Home » Aviation » Ship-launched Russian Cruise Missile Strike Part of New Aleppo Offensive


Ship-launched Russian Cruise Missile Strike Part of New Aleppo Offensive

Russian Admiral Grigorovich frigate. Sputnik Photo

Russian Admiral Grigorovich frigate. Sputnik Photo

Cruise missiles fired from Russia’s newest frigate were part of the combined Syrian, Russian push into Aleppo, a U.S. defense official confirmed to USNI News on Tuesday.

As part of a combined Russian and Syrian push into territory held by rebels opposed to Syrian leader Bashar al-Assad, the Russian frigate Admiral Grigorovich launched at least three Kalibir NK missiles from the Eastern Mediterranean for strikes into the region, the official said.

“The Britain-based Syrian Observatory for Human Rights said missiles fired from Russian warships in the Mediterranean struck areas in Aleppo province and on the eastern edge of nearby Idlib,” reported The Associated Press.

The launch of the cruise missiles is a first for the frigate and a relatively new capability for the Russian Navy. The sub-sonic Kalilbirs — SS-N-30As or 3M-14T – made their combat debut last year when Russian warships launched 26 of the missiles on routes more than 900 miles long to strike targets in Syria and Iraq from the Caspian Sea.

A launch of a Russian guided land attack cruise missile on Oct. 7, 2015 from the Caspian Sea. Russian Ministry of Defense Image

A launch of a Russian guided land attack cruise missile on Oct. 7, 2015 from the Caspian Sea. Russian Ministry of Defense Image

The missiles – which Admiral Grigorovich can field eight — are similar in capabilities to the U.S. Tomahawk Land Attack Missile (TLAM) launched from American guided missile destroyers and submarines.

The cruise missile attacks are combined with renewed airstrikes from land-based Russian and Syrian aircraft operating inside Syria, the official said.

Russian Defense Minister Sergei Shoigu announced the strikes earlier on Tuesday and claimed aircraft from the carrier took part in the strikes.

He said, “jets from the Admiral Kuznetsov, Russia’s sole aircraft carrier, had been involved in action, and missiles had been loosed from a mobile land-based missile system inside Syria,” Reuters reported.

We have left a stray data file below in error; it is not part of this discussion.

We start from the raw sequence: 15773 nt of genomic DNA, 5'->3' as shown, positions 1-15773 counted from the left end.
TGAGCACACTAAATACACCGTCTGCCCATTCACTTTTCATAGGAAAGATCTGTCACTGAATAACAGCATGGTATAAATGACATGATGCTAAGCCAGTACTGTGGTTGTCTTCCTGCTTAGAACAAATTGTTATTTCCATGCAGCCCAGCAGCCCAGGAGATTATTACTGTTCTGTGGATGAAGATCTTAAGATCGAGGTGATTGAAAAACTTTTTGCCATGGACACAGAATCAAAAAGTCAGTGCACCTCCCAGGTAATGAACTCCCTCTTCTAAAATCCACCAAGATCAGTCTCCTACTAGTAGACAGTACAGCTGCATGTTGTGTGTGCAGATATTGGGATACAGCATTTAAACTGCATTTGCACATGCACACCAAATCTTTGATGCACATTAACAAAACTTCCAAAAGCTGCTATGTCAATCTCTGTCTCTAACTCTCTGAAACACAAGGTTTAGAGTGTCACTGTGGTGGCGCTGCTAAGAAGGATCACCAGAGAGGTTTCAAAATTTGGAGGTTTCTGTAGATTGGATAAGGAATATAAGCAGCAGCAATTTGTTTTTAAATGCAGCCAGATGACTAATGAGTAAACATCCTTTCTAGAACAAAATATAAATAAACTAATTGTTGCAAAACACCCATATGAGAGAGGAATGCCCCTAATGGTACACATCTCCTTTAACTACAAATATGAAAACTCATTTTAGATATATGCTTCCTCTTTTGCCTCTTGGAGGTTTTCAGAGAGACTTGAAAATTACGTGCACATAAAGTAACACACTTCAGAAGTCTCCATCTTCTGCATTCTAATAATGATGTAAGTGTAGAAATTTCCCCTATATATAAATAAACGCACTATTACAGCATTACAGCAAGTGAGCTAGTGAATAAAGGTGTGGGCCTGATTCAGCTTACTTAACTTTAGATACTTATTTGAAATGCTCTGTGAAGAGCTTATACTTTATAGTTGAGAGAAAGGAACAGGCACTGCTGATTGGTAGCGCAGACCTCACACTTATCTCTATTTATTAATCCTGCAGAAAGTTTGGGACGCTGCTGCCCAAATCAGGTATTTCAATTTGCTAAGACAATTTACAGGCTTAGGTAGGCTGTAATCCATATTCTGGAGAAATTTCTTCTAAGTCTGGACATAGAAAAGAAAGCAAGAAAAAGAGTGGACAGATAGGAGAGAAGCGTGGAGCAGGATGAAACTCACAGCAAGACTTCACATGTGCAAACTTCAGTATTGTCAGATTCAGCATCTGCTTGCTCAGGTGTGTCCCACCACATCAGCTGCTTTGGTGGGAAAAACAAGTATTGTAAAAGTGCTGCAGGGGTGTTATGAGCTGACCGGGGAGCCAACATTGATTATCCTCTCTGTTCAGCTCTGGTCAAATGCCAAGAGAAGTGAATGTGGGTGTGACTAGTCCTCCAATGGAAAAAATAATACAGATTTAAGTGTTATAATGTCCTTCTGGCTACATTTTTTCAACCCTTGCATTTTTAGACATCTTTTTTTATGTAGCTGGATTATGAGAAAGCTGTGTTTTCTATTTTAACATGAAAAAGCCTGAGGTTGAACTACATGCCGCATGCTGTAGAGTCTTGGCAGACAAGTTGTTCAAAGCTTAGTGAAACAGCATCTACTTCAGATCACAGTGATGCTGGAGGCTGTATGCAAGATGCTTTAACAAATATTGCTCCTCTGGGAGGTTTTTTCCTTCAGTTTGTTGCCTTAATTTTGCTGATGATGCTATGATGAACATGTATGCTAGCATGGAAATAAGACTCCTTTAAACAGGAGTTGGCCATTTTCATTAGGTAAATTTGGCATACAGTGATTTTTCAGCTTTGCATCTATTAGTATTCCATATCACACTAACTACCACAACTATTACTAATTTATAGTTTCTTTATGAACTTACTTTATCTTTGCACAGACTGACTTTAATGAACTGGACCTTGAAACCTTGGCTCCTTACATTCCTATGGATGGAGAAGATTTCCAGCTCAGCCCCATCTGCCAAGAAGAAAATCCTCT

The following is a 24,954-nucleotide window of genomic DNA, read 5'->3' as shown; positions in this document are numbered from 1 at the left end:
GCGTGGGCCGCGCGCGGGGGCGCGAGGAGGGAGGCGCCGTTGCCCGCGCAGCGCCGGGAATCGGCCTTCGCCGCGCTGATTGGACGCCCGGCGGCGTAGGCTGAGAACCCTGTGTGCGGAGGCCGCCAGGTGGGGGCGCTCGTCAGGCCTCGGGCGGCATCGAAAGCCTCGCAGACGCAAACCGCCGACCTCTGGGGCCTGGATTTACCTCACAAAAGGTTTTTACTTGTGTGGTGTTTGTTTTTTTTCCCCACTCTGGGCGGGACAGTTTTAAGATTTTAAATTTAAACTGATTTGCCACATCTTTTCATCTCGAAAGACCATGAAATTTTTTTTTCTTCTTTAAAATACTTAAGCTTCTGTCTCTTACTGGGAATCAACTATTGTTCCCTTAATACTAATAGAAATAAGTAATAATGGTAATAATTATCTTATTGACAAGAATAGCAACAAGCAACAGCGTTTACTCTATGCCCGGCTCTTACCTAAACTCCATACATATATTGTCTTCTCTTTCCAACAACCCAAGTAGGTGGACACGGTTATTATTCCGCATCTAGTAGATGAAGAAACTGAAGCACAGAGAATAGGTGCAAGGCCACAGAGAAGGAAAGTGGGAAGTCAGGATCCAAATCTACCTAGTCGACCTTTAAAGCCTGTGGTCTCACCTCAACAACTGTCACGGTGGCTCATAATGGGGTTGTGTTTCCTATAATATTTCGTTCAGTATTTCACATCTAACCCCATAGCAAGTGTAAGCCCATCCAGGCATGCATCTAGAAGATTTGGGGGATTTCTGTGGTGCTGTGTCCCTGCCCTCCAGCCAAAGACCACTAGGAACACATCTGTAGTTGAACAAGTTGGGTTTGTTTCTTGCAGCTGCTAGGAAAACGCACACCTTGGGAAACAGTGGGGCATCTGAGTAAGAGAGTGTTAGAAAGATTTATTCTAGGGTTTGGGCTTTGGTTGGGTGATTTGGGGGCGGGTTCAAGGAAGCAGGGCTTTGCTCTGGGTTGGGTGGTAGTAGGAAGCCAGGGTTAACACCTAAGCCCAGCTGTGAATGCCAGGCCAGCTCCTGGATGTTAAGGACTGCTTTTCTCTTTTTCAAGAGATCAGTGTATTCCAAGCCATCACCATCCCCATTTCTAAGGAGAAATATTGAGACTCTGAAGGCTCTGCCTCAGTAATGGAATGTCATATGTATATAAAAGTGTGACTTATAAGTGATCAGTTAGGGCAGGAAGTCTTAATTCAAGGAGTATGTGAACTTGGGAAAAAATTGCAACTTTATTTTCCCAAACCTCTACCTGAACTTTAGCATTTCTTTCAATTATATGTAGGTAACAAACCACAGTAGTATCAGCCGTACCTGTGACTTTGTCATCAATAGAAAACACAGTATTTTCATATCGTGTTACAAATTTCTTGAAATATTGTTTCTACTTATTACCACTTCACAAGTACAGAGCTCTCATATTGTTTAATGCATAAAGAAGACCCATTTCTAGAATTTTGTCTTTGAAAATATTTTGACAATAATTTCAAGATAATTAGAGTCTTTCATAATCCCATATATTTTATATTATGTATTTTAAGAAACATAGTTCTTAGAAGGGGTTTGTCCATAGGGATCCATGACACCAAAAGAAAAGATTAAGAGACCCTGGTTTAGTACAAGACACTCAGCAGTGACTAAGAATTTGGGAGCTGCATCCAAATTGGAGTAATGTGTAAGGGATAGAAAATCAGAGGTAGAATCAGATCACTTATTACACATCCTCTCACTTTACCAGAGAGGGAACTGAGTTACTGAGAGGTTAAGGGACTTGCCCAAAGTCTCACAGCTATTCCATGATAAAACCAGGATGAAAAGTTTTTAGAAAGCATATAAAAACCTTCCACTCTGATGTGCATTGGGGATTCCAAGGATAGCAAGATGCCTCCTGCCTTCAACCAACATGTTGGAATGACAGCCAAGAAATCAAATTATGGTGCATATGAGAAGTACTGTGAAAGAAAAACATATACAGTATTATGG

A U.S. defense official told USNI News on Tuesday Sukhoi Su-33s from Admiral Kuznetsov did transfer to a land base but did not confirm if aircraft from the carrier were part of the strikes. On Sunday, one of the four MiG-29Ks assigned to Kuznetsov crashed in attempting to land on the carrier.

The carrier and the frigate are operating in the region along with guided missile cruiser Peter the Great and two anti-submarine warfare destroyers.

  • Joey Joe-Joe Junior Shabadoo

    What a littoral combat ship looks like…… if done right.

    • El_Sid

      The Krivak IV’s are roughly equivalent to the upgraded Aussie Perrys – a 1970s frigate tarted up with VLS. You only have to look at the Aussie project to see how superficially attractive that can be in theory and how difficult in practice, the fact that the Krivak IV’s were years late in delivery suggests that the Russians had some similar issues despite much of the hard work being outsourced to the Indians. And of course they’ve had to sell the last three to India because the engines come from Ukraine and they won’t have indigenous engines ready for another 5 years or so.

      Those delays will also have affected the cost – and that’s before you have to pay the salary and pensions of 200 crew per ship. Who presumably have to put up with 1970s standards of habitability. You’d be looking at >$1bn if built in US shipyards.

    • Ed L

      That is so true. Corvettes were always good in that role.